Firearm & Gun Forum - FireArmsTalk.com > Gunsmithing & Do-It-Yourself Projects > Engraving & Refinishing > removing the warnings....

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Old 05-14-2008, 08:31 PM   #11
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Another thought. If for some reason you need to send the gun back to Ruger for repair.They might not work on it unless they put a new barrel on it, if the
"warning" has been removed.I've heard if you send one in that's had trigger job they will change it back to original specs.

Ruger supposedly was told or agreed to the "warning" from a court order from a lawsuit.You hear so much you don't know what to believe.
Bottom line thank all the hungry lawyers out there.

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Old 05-15-2008, 03:53 AM   #12
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Redhawk, you're right about the trigger work. I had just finished an action job on a Vaquero and while test firing it, discovered a flaw in one of the chambers. It was bad enough that the fired brass had to be driven out with a punch. It went back to Ruger to have a new cyl. fitted and came back with a new hammer and trigger as well. I had to re-do everything.

The best way to get rid of the stampings is to have the barrel draw filed, re-polished and re-blued.

David

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Old 05-15-2008, 04:09 PM   #13
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Quote:
Originally Posted by dclevinger View Post
Redhawk, you're right about the trigger work. I had just finished an action job on a Vaquero and while test firing it, discovered a flaw in one of the chambers. It was bad enough that the fired brass had to be driven out with a punch. It went back to Ruger to have a new cyl. fitted and came back with a new hammer and trigger as well. I had to re-do everything.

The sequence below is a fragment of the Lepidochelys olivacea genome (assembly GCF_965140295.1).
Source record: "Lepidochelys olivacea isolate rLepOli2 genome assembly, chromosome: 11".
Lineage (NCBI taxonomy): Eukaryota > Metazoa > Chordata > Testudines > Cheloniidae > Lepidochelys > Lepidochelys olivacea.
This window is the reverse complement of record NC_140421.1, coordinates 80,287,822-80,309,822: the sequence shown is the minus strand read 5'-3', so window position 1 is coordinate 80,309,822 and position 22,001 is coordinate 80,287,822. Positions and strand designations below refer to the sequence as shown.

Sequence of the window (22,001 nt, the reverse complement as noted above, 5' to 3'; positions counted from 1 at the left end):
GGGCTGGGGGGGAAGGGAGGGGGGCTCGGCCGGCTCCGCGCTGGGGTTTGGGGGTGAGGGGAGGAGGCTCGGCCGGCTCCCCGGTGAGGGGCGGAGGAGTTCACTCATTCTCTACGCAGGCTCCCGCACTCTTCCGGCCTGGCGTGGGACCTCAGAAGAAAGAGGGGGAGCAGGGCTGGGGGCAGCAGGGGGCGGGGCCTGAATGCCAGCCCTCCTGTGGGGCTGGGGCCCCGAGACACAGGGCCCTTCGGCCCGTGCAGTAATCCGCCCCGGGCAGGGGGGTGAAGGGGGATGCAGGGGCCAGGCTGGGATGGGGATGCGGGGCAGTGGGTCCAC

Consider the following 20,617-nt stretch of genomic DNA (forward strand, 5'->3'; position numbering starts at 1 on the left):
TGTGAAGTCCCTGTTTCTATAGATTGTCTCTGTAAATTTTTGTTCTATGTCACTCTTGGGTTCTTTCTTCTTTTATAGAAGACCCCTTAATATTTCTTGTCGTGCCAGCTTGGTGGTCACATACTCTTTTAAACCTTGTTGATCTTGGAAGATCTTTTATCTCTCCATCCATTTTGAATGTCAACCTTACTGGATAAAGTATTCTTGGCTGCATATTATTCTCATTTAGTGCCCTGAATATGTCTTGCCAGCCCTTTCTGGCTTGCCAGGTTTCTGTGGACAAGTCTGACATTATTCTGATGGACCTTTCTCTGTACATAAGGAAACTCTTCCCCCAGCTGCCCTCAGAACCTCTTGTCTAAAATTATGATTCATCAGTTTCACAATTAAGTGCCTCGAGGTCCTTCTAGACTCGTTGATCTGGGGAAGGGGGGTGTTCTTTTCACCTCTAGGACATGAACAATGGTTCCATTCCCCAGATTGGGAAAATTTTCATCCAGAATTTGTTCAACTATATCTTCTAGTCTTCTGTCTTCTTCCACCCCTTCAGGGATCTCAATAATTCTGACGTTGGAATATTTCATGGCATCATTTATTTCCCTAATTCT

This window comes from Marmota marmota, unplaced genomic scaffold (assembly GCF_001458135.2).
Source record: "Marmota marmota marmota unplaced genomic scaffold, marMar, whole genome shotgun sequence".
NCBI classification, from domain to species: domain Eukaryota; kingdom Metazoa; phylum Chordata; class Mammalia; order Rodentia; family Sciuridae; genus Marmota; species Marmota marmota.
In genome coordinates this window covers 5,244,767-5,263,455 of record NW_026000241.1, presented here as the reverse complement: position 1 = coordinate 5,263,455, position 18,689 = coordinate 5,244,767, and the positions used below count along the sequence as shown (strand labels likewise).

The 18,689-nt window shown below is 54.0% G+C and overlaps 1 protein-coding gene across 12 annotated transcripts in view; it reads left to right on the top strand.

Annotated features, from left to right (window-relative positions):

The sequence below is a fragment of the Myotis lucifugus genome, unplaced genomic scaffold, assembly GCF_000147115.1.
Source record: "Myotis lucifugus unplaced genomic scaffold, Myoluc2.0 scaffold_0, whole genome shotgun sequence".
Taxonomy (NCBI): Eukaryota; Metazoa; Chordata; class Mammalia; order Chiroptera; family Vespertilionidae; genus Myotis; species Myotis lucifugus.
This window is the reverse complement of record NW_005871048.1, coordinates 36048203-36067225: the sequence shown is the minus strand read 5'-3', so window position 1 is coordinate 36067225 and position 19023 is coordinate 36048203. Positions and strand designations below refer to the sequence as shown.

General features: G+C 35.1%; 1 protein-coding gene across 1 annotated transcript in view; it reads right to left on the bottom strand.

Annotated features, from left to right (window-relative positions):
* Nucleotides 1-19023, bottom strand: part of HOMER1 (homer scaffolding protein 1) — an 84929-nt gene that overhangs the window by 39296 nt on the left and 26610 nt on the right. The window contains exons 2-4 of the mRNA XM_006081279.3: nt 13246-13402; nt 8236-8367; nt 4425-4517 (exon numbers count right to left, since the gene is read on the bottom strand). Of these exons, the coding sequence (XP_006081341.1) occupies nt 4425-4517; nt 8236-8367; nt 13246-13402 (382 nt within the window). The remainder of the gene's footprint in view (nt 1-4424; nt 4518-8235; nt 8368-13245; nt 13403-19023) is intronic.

The best way to get rid of the stampings is to have the barrel draw filed, re-polished and re-blued.

David
I guess that's Ruger's way to C.Y.A.

Even though we don't agree with it,they're going to do it unfortunately.
My thoughts are once that gun is sold to a individual, Ruger(or any other Mfg) shouldn't be allowed to touch or change anything other then it what it was sent back to them for.Allot of people spend hard earned money into getting their guns the way they like them. One trip back to the factory and all that work is ruined.
About the only way around it is take it to a smith,then again some parts are factory fit or exchange only.No win situation at best.
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Old 12-27-2008, 07:14 PM   #14
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Why didn't you simply hone/polish cylinder? The flaw you experienced is actually very rare-so rare I'd never heard of it. While I agree the warnings do detract from looks, I usually don't worry about them. The warnings are easily covered up/filled in. I wasn't aware of that Bill Ruger quote and I'd like to know where to see it-even if Bill Ruger is long since dead.




Quote:
Originally Posted by dclevinger View Post
Redhawk, you're right about the trigger work. I had just finished an action job on a Vaquero and while test firing it, discovered a flaw in one of the chambers. It was bad enough that the fired brass had to be driven out with a punch. It went back to Ruger to have a new cyl. fitted and came back with a new hammer and trigger as well. I had to re-do everything.

The best way to get rid of the stampings is to have the barrel draw filed, re-polished and re-blued.

David
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Old 12-27-2008, 10:29 PM   #15
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The flaw was actually a depression in the cyl. wall. Honing enough to get rid of it would have made the chamber oversize to the point of splitting cases.

You're right about it being rare. I've worked on more Rugers than I can count and it's the only one I've seen. I have no problems with their guns at all, it was just a freak occurrence.

I've also never heard those quotes before. No clue on the validity.

David

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Old 12-28-2008, 07:45 AM   #16
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I once saw a warning on a barrel of an AR-15.

"Warning May Cause Cancer in California."

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